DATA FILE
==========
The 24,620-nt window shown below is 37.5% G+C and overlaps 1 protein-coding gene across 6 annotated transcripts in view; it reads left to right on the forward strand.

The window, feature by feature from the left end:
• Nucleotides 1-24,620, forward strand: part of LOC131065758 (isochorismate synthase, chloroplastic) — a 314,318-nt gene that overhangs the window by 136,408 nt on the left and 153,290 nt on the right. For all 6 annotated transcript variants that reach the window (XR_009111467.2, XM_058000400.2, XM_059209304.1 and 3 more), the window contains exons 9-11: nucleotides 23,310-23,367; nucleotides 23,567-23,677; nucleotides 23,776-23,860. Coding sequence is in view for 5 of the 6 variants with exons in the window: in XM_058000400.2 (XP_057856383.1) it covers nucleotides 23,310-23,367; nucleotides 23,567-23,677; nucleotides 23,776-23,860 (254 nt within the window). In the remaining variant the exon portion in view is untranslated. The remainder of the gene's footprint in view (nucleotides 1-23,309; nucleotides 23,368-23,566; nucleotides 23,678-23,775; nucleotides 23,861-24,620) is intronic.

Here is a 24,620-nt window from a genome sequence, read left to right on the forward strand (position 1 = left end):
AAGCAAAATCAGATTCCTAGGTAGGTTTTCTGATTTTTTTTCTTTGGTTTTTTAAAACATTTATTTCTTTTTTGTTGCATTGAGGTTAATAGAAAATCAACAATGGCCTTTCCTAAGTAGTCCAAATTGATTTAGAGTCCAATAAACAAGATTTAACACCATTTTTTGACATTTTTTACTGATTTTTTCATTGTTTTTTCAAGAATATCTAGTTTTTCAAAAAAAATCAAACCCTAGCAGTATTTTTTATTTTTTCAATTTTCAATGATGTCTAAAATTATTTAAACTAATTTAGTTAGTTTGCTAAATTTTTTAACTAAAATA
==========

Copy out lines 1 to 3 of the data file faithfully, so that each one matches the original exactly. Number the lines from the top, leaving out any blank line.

The 24,620-nt window shown below is 37.5% G+C and overlaps 1 protein-coding gene across 6 annotated transcripts in view; it reads left to right on the forward strand.

The window, feature by feature from the left end:
• Nucleotides 1-24,620, forward strand: part of LOC131065758 (isochorismate synthase, chloroplastic) — a 314,318-nt gene that overhangs the window by 136,408 nt on the left and 153,290 nt on the right. For all 6 annotated transcript variants that reach the window (XR_009111467.2, XM_058000400.2, XM_059209304.1 and 3 more), the window contains exons 9-11: nucleotides 23,310-23,367; nucleotides 23,567-23,677; nucleotides 23,776-23,860. Coding sequence is in view for 5 of the 6 variants with exons in the window: in XM_058000400.2 (XP_057856383.1) it covers nucleotides 23,310-23,367; nucleotides 23,567-23,677; nucleotides 23,776-23,860 (254 nt within the window). In the remaining variant the exon portion in view is untranslated. The remainder of the gene's footprint in view (nucleotides 1-23,309; nucleotides 23,368-23,566; nucleotides 23,678-23,775; nucleotides 23,861-24,620) is intronic.